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When my kid became my hero

Hero

Heroes come in all shapes and sizes. They may be famous or have a personal connection. Maybe your heroes are the ones who run into disaster instead of away from it. Perhaps your hero is a literary figure, a community leader or even a hero of the super kind.

Not too long ago I got the opportunity to see my personal hero in action and I couldn’t have been more in awe of his calm, cool demeanor under a stressful situation. He spoke the words I had trouble forming and he didn’t freak out when questioned by the adults in charge.

Ladies and gentlemen, I’d like to introduce you to this hero, my 9-year son, Antonio.

An unlikely protaganist

Antonio has asthma, and during a particularly bad night of wheezing and coughing, I needed to take him to the ER. This wasn’t our first rodeo at the ER so I was fully aware that we were going to be there for several hours while the doctors worked to get his asthma under control. I was drained from being up with him all night, but that paled in comparison to how distressed he was as he gasped for a deep breath.

First came the nebulizer treatment, which helped him tremendously. But he wasn’t out of the woods yet.

By now it was approaching 7 a.m. and we’d both been up for most of the night, desperate for a little sleep. While Antonio caught some zzz’s, I tried my best to rest in one of those uncomfortable upright plastic hospital chairs. Needless to say it was a fruitless effort. But I was here for him and my comfort was going to have to take a back seat.

A couple hours dragged on, and the doctor felt it was necessary for him to get an X-ray to rule out pneumonia as his breathing was still a bit labored. The doctor led him into the X-ray room and I sat and waited outside the door. Then time stopped.

A bad episode

I started to feel the symptoms of my functional neurological disorder (FND). My brain became foggy, sounds were muffled and far away, and I immediately grew very lethargic. The exhaustion was catching up with me, and my legs started to shake.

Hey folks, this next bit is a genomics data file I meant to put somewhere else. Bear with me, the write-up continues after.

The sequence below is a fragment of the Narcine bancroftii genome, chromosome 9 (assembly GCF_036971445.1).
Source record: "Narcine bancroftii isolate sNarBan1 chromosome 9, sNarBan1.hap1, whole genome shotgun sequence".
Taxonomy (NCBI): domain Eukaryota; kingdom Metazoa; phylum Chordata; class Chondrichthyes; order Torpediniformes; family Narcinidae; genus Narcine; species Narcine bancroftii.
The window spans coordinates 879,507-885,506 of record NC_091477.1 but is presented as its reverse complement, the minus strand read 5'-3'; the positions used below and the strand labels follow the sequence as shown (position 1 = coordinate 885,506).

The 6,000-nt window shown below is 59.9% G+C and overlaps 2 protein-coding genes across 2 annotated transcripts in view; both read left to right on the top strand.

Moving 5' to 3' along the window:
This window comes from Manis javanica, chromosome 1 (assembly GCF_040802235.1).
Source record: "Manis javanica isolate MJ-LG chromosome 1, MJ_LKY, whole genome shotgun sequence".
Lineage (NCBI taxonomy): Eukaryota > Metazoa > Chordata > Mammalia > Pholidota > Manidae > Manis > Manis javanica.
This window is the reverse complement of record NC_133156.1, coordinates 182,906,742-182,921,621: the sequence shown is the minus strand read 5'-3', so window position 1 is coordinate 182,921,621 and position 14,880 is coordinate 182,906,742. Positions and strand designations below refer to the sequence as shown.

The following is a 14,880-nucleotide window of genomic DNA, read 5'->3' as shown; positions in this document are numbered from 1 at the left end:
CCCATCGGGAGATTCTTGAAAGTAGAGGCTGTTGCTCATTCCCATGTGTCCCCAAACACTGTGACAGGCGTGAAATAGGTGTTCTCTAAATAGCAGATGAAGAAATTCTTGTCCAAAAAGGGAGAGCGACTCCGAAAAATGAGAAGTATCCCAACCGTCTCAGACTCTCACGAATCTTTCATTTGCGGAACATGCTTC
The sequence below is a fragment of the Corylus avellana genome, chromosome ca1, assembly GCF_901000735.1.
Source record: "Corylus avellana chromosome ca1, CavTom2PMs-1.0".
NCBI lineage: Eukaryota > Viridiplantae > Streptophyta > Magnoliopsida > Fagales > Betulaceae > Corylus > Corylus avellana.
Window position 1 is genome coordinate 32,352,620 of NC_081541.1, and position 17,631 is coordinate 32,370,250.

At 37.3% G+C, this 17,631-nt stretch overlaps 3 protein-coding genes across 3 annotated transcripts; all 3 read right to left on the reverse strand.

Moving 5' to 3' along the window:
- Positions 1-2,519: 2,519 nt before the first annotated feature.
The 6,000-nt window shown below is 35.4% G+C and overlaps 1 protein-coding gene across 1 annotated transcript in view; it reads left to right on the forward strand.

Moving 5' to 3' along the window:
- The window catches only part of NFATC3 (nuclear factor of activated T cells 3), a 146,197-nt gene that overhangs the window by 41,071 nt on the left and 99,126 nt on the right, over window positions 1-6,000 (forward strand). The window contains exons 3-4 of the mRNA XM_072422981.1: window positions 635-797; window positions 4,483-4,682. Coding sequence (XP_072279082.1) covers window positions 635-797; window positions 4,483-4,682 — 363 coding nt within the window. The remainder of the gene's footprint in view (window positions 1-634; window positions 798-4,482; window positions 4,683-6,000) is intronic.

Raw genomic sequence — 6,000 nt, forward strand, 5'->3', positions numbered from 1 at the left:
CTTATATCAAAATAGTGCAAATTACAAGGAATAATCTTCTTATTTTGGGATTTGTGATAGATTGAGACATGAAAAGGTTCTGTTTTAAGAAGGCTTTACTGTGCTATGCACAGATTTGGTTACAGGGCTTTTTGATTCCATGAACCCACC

The tingling heat of my nerves was beginning to burn from my core out to my limbs. I tried to breathe through it and remain calm, but it wasn’t working. I was so furious that my body decided that now was a good time to start malfunctioning.

The X-ray didn’t take longer than a couple minutes, but as we started walking back to his room, my legs buckled from under me. My muscles were stiffened and contracted I couldn’t believe it, I was having a non-epileptic seizure right there in the middle of the pediatric ER.

The nurse accompanying us had me sit down and asked me what was happening, but by then, my speech was completely garbled. She presumed I was diabetic and having an insulin attack and ran off to grab juice and crackers.

Another nurse stopped to help, but she too couldn’t understand what I was saying. I pointed to my medical alert bracelet, which states I have FND and non-epileptic seizures. However, she glazed over the “non” part and immediately jumped to the conclusion that I was epileptic.

Quick moves, wrong action

She called over to someone from the urgent care team who insisted I be sent to the adult ER. He started coordinating help on his phone while ignoring my pleas not be sent there. You see, there is no medicine that stops these kinds of functional seizures. They are drastically different than epileptic seizures and do not show up on EEG’s because they don’t cause electrical changes in the brain.